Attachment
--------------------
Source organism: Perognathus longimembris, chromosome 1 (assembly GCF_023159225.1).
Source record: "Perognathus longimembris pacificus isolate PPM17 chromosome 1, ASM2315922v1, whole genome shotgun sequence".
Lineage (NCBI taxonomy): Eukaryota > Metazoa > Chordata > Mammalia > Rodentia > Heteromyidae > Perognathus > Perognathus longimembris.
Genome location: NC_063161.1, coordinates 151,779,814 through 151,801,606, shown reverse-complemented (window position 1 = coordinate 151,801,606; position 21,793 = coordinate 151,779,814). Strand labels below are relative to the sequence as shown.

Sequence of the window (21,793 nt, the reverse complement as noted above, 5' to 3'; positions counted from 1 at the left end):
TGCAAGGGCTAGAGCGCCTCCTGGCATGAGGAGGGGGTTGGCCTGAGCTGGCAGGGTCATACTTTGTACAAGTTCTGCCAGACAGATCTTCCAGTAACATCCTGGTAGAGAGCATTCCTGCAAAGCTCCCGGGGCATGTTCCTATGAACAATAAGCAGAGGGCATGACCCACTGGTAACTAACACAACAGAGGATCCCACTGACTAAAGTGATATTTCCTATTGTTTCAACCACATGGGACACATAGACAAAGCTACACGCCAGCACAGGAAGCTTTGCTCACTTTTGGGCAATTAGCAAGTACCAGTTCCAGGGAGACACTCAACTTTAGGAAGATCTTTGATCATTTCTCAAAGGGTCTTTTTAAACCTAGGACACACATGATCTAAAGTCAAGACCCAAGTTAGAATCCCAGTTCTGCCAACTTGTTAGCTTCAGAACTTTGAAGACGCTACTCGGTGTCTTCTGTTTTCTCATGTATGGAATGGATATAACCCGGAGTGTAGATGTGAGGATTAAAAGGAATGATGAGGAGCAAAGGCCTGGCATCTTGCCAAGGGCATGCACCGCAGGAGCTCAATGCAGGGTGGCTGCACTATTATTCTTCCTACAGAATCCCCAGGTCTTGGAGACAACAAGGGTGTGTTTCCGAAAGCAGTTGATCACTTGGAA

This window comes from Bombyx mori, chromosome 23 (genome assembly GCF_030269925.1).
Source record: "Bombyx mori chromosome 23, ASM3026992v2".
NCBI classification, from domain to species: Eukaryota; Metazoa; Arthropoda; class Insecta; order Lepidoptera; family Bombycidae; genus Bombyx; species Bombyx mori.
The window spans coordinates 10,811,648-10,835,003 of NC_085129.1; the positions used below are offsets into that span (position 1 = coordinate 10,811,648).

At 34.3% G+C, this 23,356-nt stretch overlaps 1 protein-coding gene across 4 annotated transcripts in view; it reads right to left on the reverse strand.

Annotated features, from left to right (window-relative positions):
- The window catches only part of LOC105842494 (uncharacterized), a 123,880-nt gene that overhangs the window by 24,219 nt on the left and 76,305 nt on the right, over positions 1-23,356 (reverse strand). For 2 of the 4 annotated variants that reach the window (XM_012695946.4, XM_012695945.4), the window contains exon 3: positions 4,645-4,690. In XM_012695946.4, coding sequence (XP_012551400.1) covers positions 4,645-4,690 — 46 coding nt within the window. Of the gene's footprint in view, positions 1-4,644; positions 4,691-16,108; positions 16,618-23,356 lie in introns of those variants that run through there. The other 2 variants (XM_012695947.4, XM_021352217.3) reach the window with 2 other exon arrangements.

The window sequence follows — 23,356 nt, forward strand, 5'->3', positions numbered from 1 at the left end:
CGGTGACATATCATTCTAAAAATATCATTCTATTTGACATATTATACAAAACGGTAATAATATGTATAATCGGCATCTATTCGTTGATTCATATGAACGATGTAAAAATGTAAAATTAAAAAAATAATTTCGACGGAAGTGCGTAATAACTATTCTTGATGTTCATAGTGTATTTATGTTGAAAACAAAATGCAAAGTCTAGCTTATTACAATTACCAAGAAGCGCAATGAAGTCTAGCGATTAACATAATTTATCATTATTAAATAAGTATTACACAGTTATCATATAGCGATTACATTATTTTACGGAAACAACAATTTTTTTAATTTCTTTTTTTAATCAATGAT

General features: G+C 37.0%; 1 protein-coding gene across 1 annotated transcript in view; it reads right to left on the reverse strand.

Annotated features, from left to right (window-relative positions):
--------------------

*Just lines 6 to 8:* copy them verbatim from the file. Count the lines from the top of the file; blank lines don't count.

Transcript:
TGCAAGGGCTAGAGCGCCTCCTGGCATGAGGAGGGGGTTGGCCTGAGCTGGCAGGGTCATACTTTGTACAAGTTCTGCCAGACAGATCTTCCAGTAACATCCTGGTAGAGAGCATTCCTGCAAAGCTCCCGGGGCATGTTCCTATGAACAATAAGCAGAGGGCATGACCCACTGGTAACTAACACAACAGAGGATCCCACTGACTAAAGTGATATTTCCTATTGTTTCAACCACATGGGACACATAGACAAAGCTACACGCCAGCACAGGAAGCTTTGCTCACTTTTGGGCAATTAGCAAGTACCAGTTCCAGGGAGACACTCAACTTTAGGAAGATCTTTGATCATTTCTCAAAGGGTCTTTTTAAACCTAGGACACACATGATCTAAAGTCAAGACCCAAGTTAGAATCCCAGTTCTGCCAACTTGTTAGCTTCAGAACTTTGAAGACGCTACTCGGTGTCTTCTGTTTTCTCATGTATGGAATGGATATAACCCGGAGTGTAGATGTGAGGATTAAAAGGAATGATGAGGAGCAAAGGCCTGGCATCTTGCCAAGGGCATGCACCGCAGGAGCTCAATGCAGGGTGGCTGCACTATTATTCTTCCTACAGAATCCCCAGGTCTTGGAGACAACAAGGGTGTGTTTCCGAAAGCAGTTGATCACTTGGAA

This window comes from Bombyx mori, chromosome 23 (genome assembly GCF_030269925.1).
Source record: "Bombyx mori chromosome 23, ASM3026992v2".